Hypervitaminosis AVitamin A toxicity
Hypervitaminosis A is a disorder in which there is too much vitamin A in the body.
Vitamin A is a fat-soluble vitamin that is stored in the liver. There are two types of vitamin A that are found in the diet. Preformed vitamin A is f...Read Article Now Book Mark Article
Vitamin A is a fat-soluble vitamin that is stored in the liver. Many foods contain vitamin A, including:
- Meat, fish, and poultry
- Dairy products
- Some fruits and vegetables
Some dietary supplements also contain Vitamin A.
It is rare for vitamin A toxicity to occur just from vitamin A-rich foods. Usually, supplements are involved.
Too much vitamin A can make you sick. Large doses of vitamin A during pregnancy can cause birth defects.
- Acute vitamin A poisoning occurs quickly, most often when an adult takes several hundred thousand international units (IUs) of vitamin A.
- Chronic vitamin A poisoning may occur over time in adults who regularly take more than 25,000 IU a day.
- Babies and children are more sensitive to vitamin A. They can become sick after taking smaller doses of vitamin A or if they swallow products that contain vitamin A, such as skin cream with retinol in it.
Symptoms may include:
- Abnormal softening of the skull bone (in infants and children)
- Blurred vision
- Bone pain or swelling
- Bulging of the soft spot in an infant's skull (fontanelle)
- Changes in alertness or consciousness
- Decreased appetite
- Double vision (in young children)
- Hair changes, such as hair loss and oily hair
- Liver damage
- Poor weight gain (in infants and children)
- Skin changes, such as cracking at corners of the mouth, higher sensitivity to sunlight, oily skin, peeling, itching, and yellow color to the skin
- Vision changes
Exams and Tests
These tests may be done if a high vitamin A level is suspected:
- Bone x-rays
- Blood calcium test
- Cholesterol test
- Liver function test
- Blood test to check vitamin A level
- Blood test to check other vitamin levels
Treatment involves simply stopping supplements (or in rare cases, foods) that contain vitamin A.
Most people fully recover.
Complications can include:
- Excessively high calcium level
- Failure to thrive (in infants)
- Kidney damage due to high calcium
- Liver damage
Taking too much vitamin A during pregnancy may cause abnormal development in the growing baby. Talk to your health care provider about eating a proper diet while you are pregnant.
When to Contact a Medical Professional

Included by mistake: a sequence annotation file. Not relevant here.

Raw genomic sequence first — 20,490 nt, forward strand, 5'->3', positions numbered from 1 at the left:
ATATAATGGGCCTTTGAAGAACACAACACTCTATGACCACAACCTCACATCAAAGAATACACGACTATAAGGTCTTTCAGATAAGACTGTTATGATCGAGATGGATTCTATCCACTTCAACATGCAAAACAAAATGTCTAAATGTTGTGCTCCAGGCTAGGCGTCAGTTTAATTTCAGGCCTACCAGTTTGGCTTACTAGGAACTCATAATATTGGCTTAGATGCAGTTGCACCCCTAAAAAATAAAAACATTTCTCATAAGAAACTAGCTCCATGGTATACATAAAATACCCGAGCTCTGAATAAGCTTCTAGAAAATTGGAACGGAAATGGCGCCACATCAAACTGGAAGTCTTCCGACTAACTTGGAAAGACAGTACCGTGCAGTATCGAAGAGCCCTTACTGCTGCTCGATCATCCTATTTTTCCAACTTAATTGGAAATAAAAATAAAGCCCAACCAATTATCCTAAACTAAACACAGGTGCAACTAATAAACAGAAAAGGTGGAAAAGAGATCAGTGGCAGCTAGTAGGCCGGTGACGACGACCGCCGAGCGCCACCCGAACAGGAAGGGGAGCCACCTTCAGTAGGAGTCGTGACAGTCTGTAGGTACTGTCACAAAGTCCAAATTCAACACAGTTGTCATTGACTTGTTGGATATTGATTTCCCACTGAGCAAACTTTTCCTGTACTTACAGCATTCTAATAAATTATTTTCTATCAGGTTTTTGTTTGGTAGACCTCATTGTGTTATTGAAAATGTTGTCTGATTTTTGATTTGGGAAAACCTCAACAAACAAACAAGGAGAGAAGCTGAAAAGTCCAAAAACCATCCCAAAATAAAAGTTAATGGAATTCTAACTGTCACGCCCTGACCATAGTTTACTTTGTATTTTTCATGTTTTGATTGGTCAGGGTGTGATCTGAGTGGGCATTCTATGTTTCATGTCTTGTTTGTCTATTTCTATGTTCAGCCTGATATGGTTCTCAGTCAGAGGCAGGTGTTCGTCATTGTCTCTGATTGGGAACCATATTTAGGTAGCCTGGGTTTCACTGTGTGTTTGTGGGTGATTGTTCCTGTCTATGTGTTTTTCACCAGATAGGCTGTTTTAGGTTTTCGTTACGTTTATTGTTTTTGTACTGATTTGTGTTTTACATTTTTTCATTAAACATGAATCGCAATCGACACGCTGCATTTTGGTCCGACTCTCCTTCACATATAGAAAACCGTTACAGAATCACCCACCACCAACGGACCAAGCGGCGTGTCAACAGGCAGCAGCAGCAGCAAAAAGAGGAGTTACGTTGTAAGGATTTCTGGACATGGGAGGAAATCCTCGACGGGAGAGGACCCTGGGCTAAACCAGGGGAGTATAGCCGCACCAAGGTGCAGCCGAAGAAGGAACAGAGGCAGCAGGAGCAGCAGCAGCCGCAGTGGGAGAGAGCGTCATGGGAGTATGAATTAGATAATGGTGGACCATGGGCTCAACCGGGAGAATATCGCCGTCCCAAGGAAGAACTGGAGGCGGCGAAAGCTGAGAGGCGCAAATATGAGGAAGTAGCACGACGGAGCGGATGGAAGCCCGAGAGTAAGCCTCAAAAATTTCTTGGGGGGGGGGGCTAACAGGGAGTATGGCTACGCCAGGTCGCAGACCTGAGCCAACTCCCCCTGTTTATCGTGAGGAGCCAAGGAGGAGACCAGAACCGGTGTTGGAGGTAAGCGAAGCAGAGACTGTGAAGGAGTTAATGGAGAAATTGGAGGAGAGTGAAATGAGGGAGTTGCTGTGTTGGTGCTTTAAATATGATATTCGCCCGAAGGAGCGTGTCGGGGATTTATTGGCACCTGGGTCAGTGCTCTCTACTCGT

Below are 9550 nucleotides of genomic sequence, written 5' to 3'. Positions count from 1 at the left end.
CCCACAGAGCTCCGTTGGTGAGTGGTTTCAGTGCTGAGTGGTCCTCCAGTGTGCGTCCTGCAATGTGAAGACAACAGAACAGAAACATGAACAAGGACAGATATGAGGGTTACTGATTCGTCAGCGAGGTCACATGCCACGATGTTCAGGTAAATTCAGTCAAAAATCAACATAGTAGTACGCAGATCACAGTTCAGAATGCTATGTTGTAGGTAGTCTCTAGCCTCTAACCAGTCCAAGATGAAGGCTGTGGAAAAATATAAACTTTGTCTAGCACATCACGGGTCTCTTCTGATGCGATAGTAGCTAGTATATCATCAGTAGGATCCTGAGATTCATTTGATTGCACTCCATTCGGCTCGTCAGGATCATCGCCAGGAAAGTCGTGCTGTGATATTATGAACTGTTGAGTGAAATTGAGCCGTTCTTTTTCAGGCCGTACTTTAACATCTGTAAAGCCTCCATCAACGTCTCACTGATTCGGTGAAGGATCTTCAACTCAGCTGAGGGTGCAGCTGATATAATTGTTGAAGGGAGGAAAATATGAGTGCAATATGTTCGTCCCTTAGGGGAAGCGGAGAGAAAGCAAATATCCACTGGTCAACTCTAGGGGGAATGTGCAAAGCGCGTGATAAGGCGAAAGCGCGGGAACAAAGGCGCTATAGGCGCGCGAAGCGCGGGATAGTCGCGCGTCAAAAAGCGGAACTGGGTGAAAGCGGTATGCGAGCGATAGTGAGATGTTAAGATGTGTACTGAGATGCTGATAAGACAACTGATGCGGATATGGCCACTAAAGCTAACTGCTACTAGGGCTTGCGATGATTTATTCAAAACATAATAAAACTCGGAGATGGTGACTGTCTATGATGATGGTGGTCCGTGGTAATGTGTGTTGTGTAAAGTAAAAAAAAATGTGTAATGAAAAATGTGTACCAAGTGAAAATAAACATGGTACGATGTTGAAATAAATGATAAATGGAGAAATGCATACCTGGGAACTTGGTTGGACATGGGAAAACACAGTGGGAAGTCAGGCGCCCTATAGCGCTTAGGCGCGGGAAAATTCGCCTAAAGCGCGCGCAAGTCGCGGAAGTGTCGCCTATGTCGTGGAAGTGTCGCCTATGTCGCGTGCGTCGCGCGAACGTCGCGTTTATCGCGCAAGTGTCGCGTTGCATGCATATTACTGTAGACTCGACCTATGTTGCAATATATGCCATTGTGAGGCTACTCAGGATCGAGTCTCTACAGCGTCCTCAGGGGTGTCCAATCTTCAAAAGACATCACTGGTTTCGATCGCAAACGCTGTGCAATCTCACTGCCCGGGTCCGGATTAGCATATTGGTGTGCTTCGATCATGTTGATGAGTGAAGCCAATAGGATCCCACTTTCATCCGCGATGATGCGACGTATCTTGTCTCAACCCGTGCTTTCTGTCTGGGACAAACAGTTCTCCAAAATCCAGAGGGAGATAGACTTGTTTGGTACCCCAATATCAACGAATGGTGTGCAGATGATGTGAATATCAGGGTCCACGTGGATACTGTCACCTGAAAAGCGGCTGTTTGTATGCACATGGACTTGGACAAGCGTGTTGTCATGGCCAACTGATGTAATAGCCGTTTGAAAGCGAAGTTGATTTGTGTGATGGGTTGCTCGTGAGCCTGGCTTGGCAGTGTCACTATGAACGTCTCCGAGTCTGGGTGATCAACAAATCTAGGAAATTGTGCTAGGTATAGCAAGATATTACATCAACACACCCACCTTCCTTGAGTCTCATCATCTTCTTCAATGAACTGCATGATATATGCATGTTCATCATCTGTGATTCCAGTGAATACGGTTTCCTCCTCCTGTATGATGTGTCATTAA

Call your provider if you think that you or your child may have taken too much vitamin A, or you have symptoms of excess vitamin A.
How much vitamin A you need depends on your age and gender. Other factors, such as pregnancy and your overall health, are also important. Ask your provider what amount is best for you.
To avoid hypervitaminosis A, avoid taking more than the recommended daily allowance of this vitamin. Emphasis on vitamin A and beta carotene as anticancer vitamins may contribute to chronic hypervitaminosis A if people take more than is recommended.
The beta-carotene test measures the level of beta-carotene in the blood.Read Article Now Book Mark Article
Institute of Medicine (US) Panel on Micronutrients. Dietary Reference Intakes for Vitamin A, Vitamin K, Arsenic, Boron, Chromium, Copper, Iodine, Iron, Manganese, Molybdenum, Nickel, Silicon, Vanadium, and Zinc. Washington, DC: National Academies Press; 2001. PMID: 25057538 www.ncbi.nlm.nih.gov/pubmed/25057538.
Mason JB. Vitamins, trace minerals, and other micronutrients. In: Goldman L, Schafer AI, eds. Goldman-Cecil Medicine. 25th ed. Philadelphia, PA: Elsevier Saunders; 2016:chap 218.
Ross AC, Tan L. Vitamin A deficiencies and excess. In: Kliegman RM, Stanton BF, St. Geme JW, Schor NF, eds. Nelson Textbook of Pediatrics. 20th ed. Philadelphia, PA: Elsevier; 2016:chap 48.
Vitamin A source - illustration
Like most vitamins, vitamin A may be obtained in the recommended amount with a well-balanced diet, including some enriched or fortified foods.
Vitamin A source
Review Date: 2/22/2018
Reviewed By: Brent Wisse, MD, Associate Professor of Medicine, Division of Metabolism, Endocrinology & Nutrition, University of Washington School of Medicine, Seattle, WA. Also reviewed by David Zieve, MD, MHA, Medical Director, Brenda Conaway, Editorial Director, and the A.D.A.M. Editorial team.